Jul 24, 2006, 18:24

Latest Research : Cardiology : CAD
New Risk Factors Do Not Improve Assessment Of Coronary Heart Disease Risk
Screening for levels of C-reactive protein and other compounds recently found to be associated with coronary heart disease may not help physicians predict risk for the condition with any more accuracy than traditional major risk factors, according to a report in the July 10 issue of the Archives of Internal Medicine, one of the JAMA/Archives journals.
Jul 12, 2006, 05:30

Latest Research : Cardiology
Cyclin A2 expression can help regenerate damaged myocardium
Researchers at the University of Pennsylvania School of Medicine are utilizing a protein to "switch on" the ability to repair damaged heart tissue. By triggering the cell-cycle signal, researchers can manipulate cells in animal models to regenerate damaged heart tissue.
Jul 8, 2006, 21:55

Latest Research : Cardiology
$2.5 million grant for the study on "hibernating myocardium"
Heart researchers at the University at Buffalo have received a $2.5 million five-year grant to develop new strategies to reverse a heart dysfunction called "hibernating myocardium" that can cause disabling heart failure and sudden death.
Jul 6, 2006, 02:39

Latest Research : Cardiology : CHF
Nocturnal Hypertension Increase Congestive Heart Failure Risk
Having a relatively high blood pressure level at night may increase the risk for congestive heart failure, according to a study in the June 28 issue of JAMA. Congestive heart failure (CHF) is one of the most common, costly, disabling, and deadly diseases. Once diagnosed as having CHF, patients have a 1 in 3 chance of dying within 1 year and a 2 in 3 chance of dying within 5 years, according to background information in the article. The death rate associated with CHF exceeds that of most cancers, although recent reports suggest an improving prognosis. The predominant causes of CHF are hypertension and coronary heart disease, and high blood pressure (BP) is suggested to be the most important risk factor for CHF. Previous studies have established that 24-hour BP measurements, which provide information that is not obtained from conventional office-based BP measurement, such as average BP over a 24-hour period and night-day patterns, are powerful predictors of cardiovascular illness and death. However, no previous studies have examined 24-hour ambulatory (as opposed to office-measured) BP as a predictor of CHF in persons free of CHF at baseline.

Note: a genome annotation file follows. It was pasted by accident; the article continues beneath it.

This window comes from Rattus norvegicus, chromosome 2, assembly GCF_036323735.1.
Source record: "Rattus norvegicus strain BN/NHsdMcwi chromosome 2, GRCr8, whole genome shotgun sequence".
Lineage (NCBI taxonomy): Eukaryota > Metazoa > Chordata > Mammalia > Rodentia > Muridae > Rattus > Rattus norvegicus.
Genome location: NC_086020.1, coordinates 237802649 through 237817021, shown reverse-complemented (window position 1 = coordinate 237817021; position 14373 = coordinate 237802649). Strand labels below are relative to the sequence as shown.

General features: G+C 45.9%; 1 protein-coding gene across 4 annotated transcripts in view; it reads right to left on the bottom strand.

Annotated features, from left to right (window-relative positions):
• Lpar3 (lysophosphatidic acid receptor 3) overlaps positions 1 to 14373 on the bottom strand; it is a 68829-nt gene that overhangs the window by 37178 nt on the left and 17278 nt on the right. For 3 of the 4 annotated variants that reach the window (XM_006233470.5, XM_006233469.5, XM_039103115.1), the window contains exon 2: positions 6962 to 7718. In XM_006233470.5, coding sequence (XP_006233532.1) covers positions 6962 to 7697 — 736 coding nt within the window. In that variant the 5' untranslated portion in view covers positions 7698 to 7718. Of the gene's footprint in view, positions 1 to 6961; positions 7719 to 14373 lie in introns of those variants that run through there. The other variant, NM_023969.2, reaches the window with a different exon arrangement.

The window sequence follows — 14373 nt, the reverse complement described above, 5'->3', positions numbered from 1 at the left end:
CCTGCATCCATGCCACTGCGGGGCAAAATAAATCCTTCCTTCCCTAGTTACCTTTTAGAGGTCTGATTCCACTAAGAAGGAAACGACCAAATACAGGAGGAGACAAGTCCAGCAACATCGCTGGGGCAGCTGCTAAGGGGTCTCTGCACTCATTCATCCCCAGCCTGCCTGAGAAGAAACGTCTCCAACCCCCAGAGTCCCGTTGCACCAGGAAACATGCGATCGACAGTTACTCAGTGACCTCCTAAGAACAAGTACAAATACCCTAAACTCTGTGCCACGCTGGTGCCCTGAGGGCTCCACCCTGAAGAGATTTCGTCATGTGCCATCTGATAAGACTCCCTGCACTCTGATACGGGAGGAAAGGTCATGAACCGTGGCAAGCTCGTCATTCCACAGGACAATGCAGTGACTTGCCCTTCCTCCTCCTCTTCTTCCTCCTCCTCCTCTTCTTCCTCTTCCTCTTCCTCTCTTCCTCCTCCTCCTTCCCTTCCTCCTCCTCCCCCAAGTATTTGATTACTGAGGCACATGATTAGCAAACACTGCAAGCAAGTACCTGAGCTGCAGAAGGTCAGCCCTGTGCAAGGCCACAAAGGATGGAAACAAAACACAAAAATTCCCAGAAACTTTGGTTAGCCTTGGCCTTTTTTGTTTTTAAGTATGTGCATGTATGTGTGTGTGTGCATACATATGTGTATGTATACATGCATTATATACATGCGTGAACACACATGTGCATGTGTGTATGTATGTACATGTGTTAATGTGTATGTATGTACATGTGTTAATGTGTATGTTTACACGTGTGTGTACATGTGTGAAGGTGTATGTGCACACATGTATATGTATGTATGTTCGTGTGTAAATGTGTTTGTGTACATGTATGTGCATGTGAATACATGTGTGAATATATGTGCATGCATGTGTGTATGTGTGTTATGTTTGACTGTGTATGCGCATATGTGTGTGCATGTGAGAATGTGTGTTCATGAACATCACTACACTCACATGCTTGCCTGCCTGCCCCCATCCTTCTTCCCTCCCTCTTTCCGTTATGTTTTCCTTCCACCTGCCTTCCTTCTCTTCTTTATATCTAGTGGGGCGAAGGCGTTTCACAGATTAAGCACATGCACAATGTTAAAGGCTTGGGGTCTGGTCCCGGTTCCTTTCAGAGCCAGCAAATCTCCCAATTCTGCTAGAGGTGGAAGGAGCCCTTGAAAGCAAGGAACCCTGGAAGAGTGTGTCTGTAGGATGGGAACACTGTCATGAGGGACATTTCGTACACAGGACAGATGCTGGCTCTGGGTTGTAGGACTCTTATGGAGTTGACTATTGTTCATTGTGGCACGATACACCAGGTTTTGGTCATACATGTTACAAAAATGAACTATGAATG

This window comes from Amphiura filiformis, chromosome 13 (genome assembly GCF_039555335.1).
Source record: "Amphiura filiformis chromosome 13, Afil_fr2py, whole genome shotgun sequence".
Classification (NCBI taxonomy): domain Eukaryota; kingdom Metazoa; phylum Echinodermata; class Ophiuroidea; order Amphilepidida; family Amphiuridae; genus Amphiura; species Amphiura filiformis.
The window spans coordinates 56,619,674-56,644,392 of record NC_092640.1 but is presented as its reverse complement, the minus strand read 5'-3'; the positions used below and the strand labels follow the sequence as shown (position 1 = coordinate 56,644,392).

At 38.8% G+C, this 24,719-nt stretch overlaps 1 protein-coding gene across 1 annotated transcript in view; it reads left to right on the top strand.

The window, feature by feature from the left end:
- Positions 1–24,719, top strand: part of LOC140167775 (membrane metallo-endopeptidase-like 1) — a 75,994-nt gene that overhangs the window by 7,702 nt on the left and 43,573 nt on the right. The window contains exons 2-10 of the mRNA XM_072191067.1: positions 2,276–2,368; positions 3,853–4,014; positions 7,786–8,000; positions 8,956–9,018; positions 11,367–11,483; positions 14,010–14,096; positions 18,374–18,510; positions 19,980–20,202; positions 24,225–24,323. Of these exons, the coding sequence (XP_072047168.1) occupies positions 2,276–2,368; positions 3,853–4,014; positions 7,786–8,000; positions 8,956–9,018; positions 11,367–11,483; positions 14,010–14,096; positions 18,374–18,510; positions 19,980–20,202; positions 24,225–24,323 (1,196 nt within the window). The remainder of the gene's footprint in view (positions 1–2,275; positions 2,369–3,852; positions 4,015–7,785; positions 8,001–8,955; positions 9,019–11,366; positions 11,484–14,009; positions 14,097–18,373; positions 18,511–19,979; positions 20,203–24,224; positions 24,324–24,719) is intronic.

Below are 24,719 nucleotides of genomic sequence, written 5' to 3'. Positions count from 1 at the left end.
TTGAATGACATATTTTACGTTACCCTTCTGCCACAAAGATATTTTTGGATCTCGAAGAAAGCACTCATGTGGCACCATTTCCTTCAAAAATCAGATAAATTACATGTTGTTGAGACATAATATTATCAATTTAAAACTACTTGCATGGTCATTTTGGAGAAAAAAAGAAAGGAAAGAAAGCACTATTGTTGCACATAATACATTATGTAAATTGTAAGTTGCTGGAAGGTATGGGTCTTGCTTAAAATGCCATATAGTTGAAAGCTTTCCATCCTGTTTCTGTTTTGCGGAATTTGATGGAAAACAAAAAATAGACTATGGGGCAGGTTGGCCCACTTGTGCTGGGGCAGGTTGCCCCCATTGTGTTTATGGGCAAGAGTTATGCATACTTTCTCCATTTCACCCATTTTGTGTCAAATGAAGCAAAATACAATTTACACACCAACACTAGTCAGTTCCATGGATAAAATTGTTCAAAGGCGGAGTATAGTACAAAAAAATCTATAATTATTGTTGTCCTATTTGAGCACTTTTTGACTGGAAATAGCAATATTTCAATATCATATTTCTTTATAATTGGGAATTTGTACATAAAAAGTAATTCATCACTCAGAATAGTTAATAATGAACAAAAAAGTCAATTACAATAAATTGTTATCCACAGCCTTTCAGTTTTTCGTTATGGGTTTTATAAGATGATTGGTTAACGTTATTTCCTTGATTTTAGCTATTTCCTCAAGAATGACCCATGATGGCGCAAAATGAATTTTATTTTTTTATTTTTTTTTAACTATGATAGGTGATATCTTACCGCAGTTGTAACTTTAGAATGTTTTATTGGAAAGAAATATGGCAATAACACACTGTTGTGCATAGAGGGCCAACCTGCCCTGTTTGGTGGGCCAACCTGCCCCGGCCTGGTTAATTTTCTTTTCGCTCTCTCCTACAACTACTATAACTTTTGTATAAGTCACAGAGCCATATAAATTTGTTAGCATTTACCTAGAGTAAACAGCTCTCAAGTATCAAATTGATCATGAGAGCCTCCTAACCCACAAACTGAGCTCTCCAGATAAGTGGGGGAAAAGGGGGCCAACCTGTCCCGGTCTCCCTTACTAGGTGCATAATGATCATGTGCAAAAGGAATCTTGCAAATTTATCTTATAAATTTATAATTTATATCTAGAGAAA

Jun 29, 2006, 02:52

Latest Research : Cardiology : Hypertension
Beta Blockers No More First Choice for Hypertension
The National Institute for Health and Clinical Excellence (NICE), UK and the National Collaborating Centre for Chronic Conditions, in conjunction with the British Hypertension Society (BHS) on Wednesday 28 June launched the keenly awaited updated clinical guideline on the management of hypertension. The guideline updates the recommendations for the pharmacological management of hypertension contained in the original NICE guideline published in August 2004. Based on a thorough review of recently published data, the guideline sets the gold standard for the optimum pharmacological management of hypertension and in so doing seeks to decrease morbidity and mortality resulting from cardiovascular diseases such as stroke, chronic renal failure and coronary heart disease for which hypertension is a significant risk factor.
Jun 29, 2006, 01:18

Latest Research : Cardiology : Myocardial Infarction
Few athletes survive sudden cardiac arrest (SCA)
Cardiopulmonary resuscitation (CPR) and automated external defibrillators (AED's) had surprisingly little effect on the survival rates for young athletes who experience sudden cardiac arrest (SCA), according to a new study published in the July 2006 edition of Heart Rhythm. Of the nine intercollegiate athletes the study examined between 1999 and 2005, eight did not survive.
Jun 20, 2006, 21:33

Latest Research : Cardiology
Fibrinolysis along with CPR might improve survival
Using a "clot buster" drug normally reserved for treating patients during a heart attack, emergency room doctors were able to double the number of patients who could be revived from cardiac arrest. This sudden loss of heart function occurs in more than 260,000 people a year nationwide – and at least 93 percent of them die.